Zero Data Swap #2: Files / Portability — September 29, 2021

See also the previous swap.


Reading Inspiration

With one-off API integrations, every app must be connected with every other app in both directions. The number of integrations required for interoperability is equal to the maximal number of edges in a directed graph, or n * (n-1). Adding one more app, for a total of 6, means going from 20 to 30 integrations. 10 apps is 90 integrations! […] Imagine any of these apps needs to change its API. Now every single other app in the network needs to change its integration code. Everyone in the network has to coordinate, because everyone in the network has to implement everything.

The protocol acts as a hub in the network, cutting the number of connections necessary for full interoperability from n * (n - 1), to just n. The number of integrations scales 1:1 with the number of apps. […] none of these apps have to know anything about each other. All they need to know is the protocol. This makes the set of possible workflows between apps an open set. […] Files make interoperability the default […] Files allow interoperability to emerge retroactively. New apps can come along and implement the file formats of other popular apps, uplifting their file format into a de facto protocol. This has happened many times, from .doc, to .rtf, to .psd. Competing products are able to get off the ground by interoperating with incumbents. New workflows can be created permissionlessly.

Protocols produce creative combinatorial explosions […] When you have a universal API for composition each additional tool increases the number of possible workflow combinations by n * (n - 1). […] That’s our directional graph equation again, but this time the network effect is on our side. The more tools, the more possibilities. […] If a tool supports composition with other tools, it supports open-ended evolution. At that point, all of the other ways in which it might be terrible become incidental, because an evolutionary system will always be more expressive than one that isn’t. Nothing else can widen the potential of creative tools as rapidly as composability with other tools. It’s not even close.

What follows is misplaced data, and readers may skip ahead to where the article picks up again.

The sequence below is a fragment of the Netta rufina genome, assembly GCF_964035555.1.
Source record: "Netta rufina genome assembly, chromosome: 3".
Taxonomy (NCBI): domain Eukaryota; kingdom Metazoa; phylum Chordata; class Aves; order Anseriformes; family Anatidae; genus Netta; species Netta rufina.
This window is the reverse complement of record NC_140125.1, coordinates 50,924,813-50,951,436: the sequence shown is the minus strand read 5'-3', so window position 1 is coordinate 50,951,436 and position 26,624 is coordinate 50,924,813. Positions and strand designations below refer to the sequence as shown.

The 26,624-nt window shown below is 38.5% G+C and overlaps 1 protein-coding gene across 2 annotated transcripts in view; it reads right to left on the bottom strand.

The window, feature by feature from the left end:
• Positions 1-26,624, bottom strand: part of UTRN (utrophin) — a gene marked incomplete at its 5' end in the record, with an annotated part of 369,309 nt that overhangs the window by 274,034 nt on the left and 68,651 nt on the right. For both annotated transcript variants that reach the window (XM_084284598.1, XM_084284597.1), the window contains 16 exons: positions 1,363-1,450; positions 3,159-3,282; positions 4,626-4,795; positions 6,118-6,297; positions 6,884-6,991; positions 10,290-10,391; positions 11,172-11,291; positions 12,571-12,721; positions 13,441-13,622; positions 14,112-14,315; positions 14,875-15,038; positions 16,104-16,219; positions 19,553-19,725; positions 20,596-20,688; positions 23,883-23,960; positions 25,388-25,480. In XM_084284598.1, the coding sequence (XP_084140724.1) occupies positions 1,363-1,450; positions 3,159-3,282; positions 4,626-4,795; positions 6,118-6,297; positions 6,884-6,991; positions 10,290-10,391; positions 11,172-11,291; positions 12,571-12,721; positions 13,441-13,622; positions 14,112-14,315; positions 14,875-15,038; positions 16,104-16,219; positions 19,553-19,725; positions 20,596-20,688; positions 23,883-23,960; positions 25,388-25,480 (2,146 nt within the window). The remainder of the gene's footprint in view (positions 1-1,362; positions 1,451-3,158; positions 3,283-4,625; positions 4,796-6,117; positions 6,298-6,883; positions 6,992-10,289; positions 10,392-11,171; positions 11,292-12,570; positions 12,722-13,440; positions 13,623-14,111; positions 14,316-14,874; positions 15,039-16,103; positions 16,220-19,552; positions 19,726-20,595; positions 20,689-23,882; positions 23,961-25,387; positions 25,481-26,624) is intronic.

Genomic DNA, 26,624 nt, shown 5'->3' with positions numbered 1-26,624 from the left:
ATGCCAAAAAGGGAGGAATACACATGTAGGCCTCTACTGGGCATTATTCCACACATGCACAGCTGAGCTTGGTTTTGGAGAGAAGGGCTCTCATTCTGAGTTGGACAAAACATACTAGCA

The power of files comes from them being powerful nouns. They are temporary holding blocks that are used as a form of exchange between applications. A range of apps can edit a single file in a single location. On mobile, the primary way to really use files is to “Share” between apps. This demotes files from a powerful abstract noun into a lackluster narrow verb. […] For example, I can import a text file into the Notes app but it’s really nothing more than a glorified copy/paste, not an editing of an object in place. This makes a cloud storage service like DropBox nearly useless as I’m not editing “the thing” but a copy of the thing. I need to save it back out to Dropbox if I want anyone else to see my changes. That’s vastly underutilizing the power of the abstraction that comes from files.

This isn’t some feeble political statement to liberate my data from a company. I want files to liberate my data from my own apps and create an ML explosion of activity! Files are at some level a hack, I get that, there are limits but they are an extremely useful and flexible hack. Like the QWERTY keyboard, they are “good enough” for most tasks. Files encapsulate a ‘chunk’ of your work and allow that chunk to be seen, moved, acted on, and accessed by multiple people and more importantly external 3rd party processes.

What if you could move data items, with views provided by their hosting applications, around system and application views? What if we could bring together a series of things that all relate, even if they are of different types, and are from different apps or windows? What if you could browse your things in one fluid interface, without regard for their differing data types?